Buzzkill Movie Review: Just Isn’t Funny Enough

Written by Max Naylor

The Second City is as close as you can get to royalty within the comedy community. The vested troupe is the progenitor of pretty much all modern sketch comedy, and as such you’d expect any production involved with them would have an unassailable pedigree. This should be funny. God knows, watching it, it wants to be funny. A would-be writer whose script falls into the hands of a serial killer, who is in turn inspired by the script which gives the author a poorly founded sense of accomplishment. But while the basic plot might have been, at some point, a cute little idea for a dark comedy, the film that eventually developed from that idea falls flat.

There are other problems with the film, problems which I rarely make too large of a point of contention, especially with films at an independent level like this. The directing’s not terribly inspired and the main actor isn’t terribly funny, but little hiccups like that can be balanced out by other merits in the film. But the problems keep stacking as the film goes on. The writing itself isn’t all that comedic, and the structure of the film seems extremely compartmentalized. There’s no real flow to the story as it seems the writer was content to write individual vignettes and stack them in order rather than attempting to string them together. On top of that, we can add some bad lighting, unattractive cinematography, and some real glaring errors. In one scene in particular, the ambient noise includes a rainstorm, complete with intermittent thunder, without ever seeing rain on the screen. Instead we watch as the killer, played by Darrell Hammond in perhaps the only really fantastic performance in the film, professes his newfound love of the script he’s just finished reading while a phantom thunderstorm constantly distracts you from any of the dialogue going on.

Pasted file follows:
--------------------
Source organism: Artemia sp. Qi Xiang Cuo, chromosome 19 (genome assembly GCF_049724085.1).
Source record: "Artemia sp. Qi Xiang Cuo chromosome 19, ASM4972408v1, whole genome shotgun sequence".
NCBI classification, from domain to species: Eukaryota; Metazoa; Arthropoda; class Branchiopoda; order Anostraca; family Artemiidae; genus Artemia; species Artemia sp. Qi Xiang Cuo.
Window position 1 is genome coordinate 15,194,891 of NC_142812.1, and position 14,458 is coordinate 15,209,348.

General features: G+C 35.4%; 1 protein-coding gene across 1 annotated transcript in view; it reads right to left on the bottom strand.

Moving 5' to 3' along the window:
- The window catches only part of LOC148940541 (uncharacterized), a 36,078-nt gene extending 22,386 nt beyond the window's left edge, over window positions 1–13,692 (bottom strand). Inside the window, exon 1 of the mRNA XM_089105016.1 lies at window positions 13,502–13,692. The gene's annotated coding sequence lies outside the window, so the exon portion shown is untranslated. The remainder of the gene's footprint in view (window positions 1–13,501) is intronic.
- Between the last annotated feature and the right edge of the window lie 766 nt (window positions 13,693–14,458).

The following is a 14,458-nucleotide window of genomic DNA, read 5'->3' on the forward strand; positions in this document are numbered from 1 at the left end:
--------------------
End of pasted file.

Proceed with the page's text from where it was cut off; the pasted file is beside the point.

There are a ton of indie films that come out every year, and we’re talking very indie films, that fit this same kind of formula, and they all stem from people assuming that anyone can sit down and write a comedy. The sad fact of the matter is, in this case, the script itself just isn’t funny enough. It’s not even attempting to be funny and failing, it just seems to forget that it’s meant to be a comedy, even a dark one, and gets wrapped up in inconsequential storylines and scenelets that either don’t lead anywhere or don’t contain any actual jokes.

Looking back, there were maybe four or five moments in the film that the writers probably believed were their big belly-laugh moments, and those largely consist of dick jokes, the main character literally being showered in feces, and a recurring joke about the script our author keeps refusing to write suggested to him by his agent, a film called Black Santa (which is exactly what you think it is) and all the people he runs across believing that would be a fantastic film while finding his depressing. The poster image of the film is a man standing naked in the desert, where sure enough our hero is abandoned without clothes, and I almost want to believe the film was written around the idea for this one scene, which really isn’t all that original or hilarious to begin with.

But I can’t hate the film. There are movies out there that avidly insult the audience with how blatantly bad they are, with how little they seem to care about an audience’s experience. It’s clear that the filmmakers surely aren’t all that experienced, and this level of inexperience is simply too much for a not-that-comedic comedy to survive. I’d hope that, as they keep working, these wrinkles get ironed out and we can see some real amazing stuff coming from Second City again.

Until then, I think I’ll wait for Black Santa to come out. I hear it’s amazing.

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